Posted by: Bill von Achen | April 9, 2010

Preparing for Your Company’s Financial Future

Sooner or later, most business owners need to look for outside financing.  Whether it’s a line of credit with a bank to handle predictable cash crunches or a significant capital investment to improve plant and equipment, virtually every business will need access to additional funds at some point in its life.

But the time to start thinking about how to make the best impression with bankers and private investors ideally begins long before you schedule an appointment to discuss your financing needs.  In fact, the best preparation you can undertake to get the financing your business requires is the very same work that you should be doing to ensure that your business is financially sound in the first place.  Business owners that can consistently demonstrate their ability to effectively plan the future of their company will stand out in the crowd of more haphazard entrepreneurs.

Here are several things that you can do now to ensure that your search for outside financing will be successful: 

Determine Realistic Rates Of Growth:  Unless you’re the next Amazon or eBay, “pie-in-the-sky” projections about how quickly your revenues will grow will usually be seen as so much wishful thinking.  Effective financial planning requires you to develop your business around realistic growth rates.  Otherwise, you’ll wind up in the hole before you even begin.

Develop Pro-Forma P&L’s, Cash Flow Reports:  Once you have estimated what your revenue picture will look like, you can more accurately predict what your financing requirements will be.  Put together projected profit and loss statements and cash flow estimates so that you know exactly how much financing you’ll need and when you’ll need it.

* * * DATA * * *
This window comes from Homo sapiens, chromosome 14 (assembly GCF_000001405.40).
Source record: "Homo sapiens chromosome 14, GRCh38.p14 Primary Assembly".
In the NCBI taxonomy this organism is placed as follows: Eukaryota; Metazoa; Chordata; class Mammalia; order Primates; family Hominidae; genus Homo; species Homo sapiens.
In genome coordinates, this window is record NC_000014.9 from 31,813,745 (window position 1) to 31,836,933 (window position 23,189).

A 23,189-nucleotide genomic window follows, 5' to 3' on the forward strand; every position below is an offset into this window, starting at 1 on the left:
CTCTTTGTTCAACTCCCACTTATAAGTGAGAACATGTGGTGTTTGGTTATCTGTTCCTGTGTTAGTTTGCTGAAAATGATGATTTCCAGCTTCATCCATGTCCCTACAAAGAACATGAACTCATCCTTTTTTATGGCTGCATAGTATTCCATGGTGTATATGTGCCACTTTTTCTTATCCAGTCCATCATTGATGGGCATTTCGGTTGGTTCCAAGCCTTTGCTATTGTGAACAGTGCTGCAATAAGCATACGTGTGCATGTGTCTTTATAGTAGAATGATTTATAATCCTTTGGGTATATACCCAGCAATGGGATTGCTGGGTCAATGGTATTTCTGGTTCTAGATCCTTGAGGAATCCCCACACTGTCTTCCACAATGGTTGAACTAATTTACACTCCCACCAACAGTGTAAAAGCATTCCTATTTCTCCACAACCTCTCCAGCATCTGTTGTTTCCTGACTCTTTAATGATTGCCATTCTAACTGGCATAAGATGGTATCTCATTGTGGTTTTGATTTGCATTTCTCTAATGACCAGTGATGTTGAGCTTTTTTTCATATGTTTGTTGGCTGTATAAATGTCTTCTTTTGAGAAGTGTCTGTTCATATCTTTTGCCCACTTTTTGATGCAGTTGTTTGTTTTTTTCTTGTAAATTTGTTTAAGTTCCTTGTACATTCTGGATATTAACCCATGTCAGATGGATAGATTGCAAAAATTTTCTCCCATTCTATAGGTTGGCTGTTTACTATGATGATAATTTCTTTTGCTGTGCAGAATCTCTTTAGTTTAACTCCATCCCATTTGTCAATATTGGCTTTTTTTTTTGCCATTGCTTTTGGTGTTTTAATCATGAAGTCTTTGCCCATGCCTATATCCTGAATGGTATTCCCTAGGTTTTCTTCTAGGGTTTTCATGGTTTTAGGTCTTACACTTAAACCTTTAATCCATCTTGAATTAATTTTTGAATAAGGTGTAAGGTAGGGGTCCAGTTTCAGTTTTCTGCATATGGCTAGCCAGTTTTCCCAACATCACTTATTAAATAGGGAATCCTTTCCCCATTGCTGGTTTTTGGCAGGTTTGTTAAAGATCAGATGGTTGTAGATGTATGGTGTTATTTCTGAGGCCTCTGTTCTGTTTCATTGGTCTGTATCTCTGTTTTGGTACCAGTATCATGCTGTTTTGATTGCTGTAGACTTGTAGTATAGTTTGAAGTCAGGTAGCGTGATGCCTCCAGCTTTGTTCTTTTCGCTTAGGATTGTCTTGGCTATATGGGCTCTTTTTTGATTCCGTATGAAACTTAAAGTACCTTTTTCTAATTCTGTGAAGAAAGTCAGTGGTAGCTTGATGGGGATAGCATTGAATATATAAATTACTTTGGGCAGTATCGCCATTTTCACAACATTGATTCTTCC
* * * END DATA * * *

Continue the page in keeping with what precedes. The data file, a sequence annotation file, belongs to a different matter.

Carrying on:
Write Your Business Plan:  Contrary to popular opinion, written business plans are not just for those who are looking for venture money.  A well-written business plan can be an effective planning and management tool for every business.  Often, the very act of writing about your business forces you to think through complex strategic issues, reevaluate your critical business assumptions and identify other areas where careful analysis will strengthen your chances of success.

Revise, Revise, Revise:  Take a look at your plan and your projections at least once a year, and revise them according to actual results.  If your performance falls short of your expectations, analyze why you failed, implement the necessary changes in your business strategy and adjust your projections to more realistically forecast future results.  Likewise, if you were too conservative in your projections, don’t be afraid to scale up your targets.

Keep Your Finance Contacts In The Loop:  A good relationship with a banker or outside investor should be developed over time, not simply when you have the need.  Keep your financing contacts up-to-date with what’s going on in your business by providing regular financial reports and by meeting with them periodically to apprise them of how things are going.  The more knowledgeable they are about your business, the more comfortable they’ll be in providing you with the help that you need when you need it.


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